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Global steel - 2011 trends 2012 outlook - Competing for growth in the steel sector - EY - Global

Global steel - 2011 trends, 2012 outlook

Competing for growth in the steel sector

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Global steel capacity vs. supply vs. demand

Global steel capacity vs supply vs demand

Volatility of contract prices

Volatility of contract prices

Note: The quarterly contract came into effect from FY11 Q1

“Understanding the challenges in today’s steel market is crucial for the sector in order to explore new opportunities and means of growth.” Mike Elliott
Global Mining & Metals Leader,

Despite the demand growth witnessed during 2010 and 2011, growth in steelmaking capacity still exceeds steel demand. There is now significant over-capacity in the global steel sector which is putting pressure on operators’ profitability.

This has been exacerbated by the European sovereign debt crisis which reduced confidence in the marketplace in the latter half of 2011 on global economic growth, putting a halt on investments into large-scale infrastructure projects in Europe, and reduced availability of capital for growth.

The complexity of the issue is large, as growth in steelmaking capacity is expected to continue at pace and political issues are preventing a rationalization of the sector because governments are under pressure to protect jobs and the sector. The timeframe for rationalization will be driven by the political agenda. With over-capacity being the most significant challenge in the sector today, there are further related challenges facing the sector.

Significant challenges in today’s global steel sector

  • A shift to emerging markets

Steel production is shifting from mature to emerging economies. There are fewer domestic growth prospects, as well as increased competitive threats for steel players with an established footprint in Europe and North America. Europe and the United States show a weakness in both GDP and industrial production as GDP is forecast to grow less than 2.0% in both 2011 and 2012, as opposed to an expected 9.0% and 7.5% growth in 2012 for China and India, respectively.1

The Indian steel sector is striving to put on more capacity to capitalize on that growth. In China, however, there is already significant excess steelmaking capacity. Chinese crude steel capacity is expected to amount to 840 million tonnes in 2012, which would be 22% in excess of the expected 688 million tonnes of consumption.2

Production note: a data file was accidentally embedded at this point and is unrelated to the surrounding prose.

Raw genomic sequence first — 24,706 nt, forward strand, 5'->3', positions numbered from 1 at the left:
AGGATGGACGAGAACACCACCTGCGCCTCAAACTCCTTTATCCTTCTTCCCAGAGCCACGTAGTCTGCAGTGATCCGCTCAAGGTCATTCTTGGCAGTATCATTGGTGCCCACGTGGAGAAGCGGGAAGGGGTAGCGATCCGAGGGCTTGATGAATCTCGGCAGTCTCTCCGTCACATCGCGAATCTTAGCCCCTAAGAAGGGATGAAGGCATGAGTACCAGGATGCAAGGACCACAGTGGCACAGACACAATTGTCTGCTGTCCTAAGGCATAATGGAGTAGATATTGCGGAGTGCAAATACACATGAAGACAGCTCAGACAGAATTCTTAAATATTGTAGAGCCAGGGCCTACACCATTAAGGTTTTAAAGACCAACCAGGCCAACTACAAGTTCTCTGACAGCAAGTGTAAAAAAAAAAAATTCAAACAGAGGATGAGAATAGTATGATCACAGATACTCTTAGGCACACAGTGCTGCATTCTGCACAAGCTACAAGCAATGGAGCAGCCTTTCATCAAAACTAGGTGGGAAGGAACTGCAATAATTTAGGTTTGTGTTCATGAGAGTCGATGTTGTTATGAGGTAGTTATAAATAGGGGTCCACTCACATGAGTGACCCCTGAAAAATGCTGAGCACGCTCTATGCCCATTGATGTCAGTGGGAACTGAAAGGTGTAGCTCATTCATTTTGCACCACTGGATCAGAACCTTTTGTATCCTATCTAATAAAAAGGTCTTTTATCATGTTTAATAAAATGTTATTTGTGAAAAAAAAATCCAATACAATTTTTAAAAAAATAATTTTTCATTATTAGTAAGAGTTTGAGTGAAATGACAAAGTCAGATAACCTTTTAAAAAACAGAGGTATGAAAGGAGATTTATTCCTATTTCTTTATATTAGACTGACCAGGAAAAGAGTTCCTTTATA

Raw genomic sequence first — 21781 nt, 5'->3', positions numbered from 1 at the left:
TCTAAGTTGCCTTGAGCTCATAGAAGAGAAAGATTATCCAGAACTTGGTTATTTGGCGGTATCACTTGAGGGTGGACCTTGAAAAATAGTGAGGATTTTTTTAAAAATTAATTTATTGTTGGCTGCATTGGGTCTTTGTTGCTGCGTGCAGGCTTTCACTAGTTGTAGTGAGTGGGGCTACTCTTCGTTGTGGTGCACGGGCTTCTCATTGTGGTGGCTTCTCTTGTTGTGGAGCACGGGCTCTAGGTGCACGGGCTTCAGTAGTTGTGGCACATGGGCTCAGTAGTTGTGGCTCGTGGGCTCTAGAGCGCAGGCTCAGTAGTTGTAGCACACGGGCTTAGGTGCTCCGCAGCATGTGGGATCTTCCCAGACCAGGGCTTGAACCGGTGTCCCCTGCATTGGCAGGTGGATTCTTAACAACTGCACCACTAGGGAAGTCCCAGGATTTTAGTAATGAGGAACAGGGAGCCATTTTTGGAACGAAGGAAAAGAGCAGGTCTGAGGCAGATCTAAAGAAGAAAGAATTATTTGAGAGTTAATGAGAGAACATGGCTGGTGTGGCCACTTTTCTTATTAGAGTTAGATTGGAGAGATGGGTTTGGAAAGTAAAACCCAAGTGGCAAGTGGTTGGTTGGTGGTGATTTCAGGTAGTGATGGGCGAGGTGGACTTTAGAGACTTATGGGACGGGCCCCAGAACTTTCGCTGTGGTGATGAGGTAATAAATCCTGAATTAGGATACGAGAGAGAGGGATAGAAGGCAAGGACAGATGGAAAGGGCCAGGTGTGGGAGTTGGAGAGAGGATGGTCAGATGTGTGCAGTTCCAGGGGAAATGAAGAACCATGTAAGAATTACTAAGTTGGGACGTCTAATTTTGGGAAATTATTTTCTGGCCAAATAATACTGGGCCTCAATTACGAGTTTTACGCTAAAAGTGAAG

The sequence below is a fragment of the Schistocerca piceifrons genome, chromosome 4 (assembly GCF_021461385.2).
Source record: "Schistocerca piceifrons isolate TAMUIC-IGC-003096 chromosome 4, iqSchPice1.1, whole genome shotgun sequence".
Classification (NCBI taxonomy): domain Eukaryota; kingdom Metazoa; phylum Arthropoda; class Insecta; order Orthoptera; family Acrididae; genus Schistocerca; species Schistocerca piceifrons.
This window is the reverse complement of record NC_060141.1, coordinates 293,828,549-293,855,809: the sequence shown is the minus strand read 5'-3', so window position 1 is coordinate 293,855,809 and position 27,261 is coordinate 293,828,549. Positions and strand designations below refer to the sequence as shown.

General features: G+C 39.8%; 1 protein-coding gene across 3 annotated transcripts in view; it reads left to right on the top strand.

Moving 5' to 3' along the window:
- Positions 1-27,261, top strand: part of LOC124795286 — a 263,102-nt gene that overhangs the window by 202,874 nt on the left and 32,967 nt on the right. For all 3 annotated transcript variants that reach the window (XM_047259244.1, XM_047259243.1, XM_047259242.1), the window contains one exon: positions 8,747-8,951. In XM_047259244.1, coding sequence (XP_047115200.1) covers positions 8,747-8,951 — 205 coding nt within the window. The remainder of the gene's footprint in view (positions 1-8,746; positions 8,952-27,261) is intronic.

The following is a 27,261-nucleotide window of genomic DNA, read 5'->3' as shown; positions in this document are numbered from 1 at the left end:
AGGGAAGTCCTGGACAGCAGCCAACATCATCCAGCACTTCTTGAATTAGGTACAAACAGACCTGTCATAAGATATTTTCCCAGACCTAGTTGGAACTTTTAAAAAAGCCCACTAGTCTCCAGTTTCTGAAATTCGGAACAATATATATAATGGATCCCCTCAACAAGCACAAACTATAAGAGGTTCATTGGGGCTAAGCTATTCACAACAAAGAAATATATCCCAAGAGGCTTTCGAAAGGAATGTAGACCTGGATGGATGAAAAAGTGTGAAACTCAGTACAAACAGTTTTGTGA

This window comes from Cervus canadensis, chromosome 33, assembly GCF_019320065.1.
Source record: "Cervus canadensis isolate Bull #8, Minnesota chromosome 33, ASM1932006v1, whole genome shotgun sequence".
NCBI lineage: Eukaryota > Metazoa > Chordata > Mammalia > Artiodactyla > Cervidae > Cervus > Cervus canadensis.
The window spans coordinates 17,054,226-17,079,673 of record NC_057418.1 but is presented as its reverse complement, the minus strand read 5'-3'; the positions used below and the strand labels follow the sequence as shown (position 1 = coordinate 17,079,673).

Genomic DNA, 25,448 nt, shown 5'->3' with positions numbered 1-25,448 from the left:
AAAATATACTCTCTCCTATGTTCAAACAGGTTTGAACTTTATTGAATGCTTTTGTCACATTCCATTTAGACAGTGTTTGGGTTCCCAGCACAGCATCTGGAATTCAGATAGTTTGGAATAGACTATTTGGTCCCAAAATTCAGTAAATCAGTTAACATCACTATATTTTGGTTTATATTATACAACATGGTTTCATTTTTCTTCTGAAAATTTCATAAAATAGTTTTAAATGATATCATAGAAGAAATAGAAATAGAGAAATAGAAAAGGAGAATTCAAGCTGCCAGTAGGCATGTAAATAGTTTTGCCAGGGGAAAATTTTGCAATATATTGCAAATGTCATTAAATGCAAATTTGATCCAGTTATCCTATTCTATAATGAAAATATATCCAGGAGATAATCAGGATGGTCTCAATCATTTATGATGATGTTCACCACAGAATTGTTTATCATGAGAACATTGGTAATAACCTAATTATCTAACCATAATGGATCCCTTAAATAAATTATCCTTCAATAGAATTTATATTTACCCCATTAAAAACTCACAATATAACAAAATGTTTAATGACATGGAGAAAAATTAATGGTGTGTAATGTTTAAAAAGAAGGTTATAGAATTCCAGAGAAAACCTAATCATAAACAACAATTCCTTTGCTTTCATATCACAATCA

• Growth in market volatility and margin pressure

For steelmakers, not only does the performance vary significantly across both emerging and developed markets, but a considerable cause of volatility is the cost of raw materials. The shortage of these supplies in the market has allowed suppliers of iron ore and metallurgical coal to rebuild the pricing mechanisms through the shift from annual to shorter-term price contracts.

This has created numerous challenges for steelmakers as they must now deal with volatility in raw material prices, as well as maintain margins with fluctuating demand. Over the past two years, any firmness in steel prices has given iron ore producers an opportunity to increase the prices in the next contract; however the reverse may not be true as steel companies cannot always pass on the rise in iron ore prices to end consumers due to the fragmented market.3

  • Lack of operational agility

The very nature of steelmaking and large amounts of capital investment means that the sector does not find it easy to adjust quickly to changing circumstances. At the time of the global economic crisis of 2008–09, steel mills were operating at high capacity when demand fell off very suddenly. This caused an unexpected oversupply of steel in the market. There remains a lag between demand fluctuation and production adjustments as there is still structural overcapacity in certain product segments.

  • A need for business models to evolve

For many decades, the greater margins were derived by the steel mills. The steel mills held both purchasing power over the raw materials supplies and set market prices for steel distributors and customers. In recent years, however, most of the pricing power switched to the suppliers and customers. In response to these changes, steelmakers need to change their business models by introducing greater operating flexibility and becoming more customer-focused in their product mix and more innovative in how they price their products.

1. World Economic Outlook: Slowing growth, Rising risks, IMF, September 2011.
2. “Chinese steel industry faces significant overcapacity in 2012 – CISA”, IHS Global Insight daily analysis, 6 January 2012.
3. “China steel sector,” Macquarie Research, 8 July 2011.

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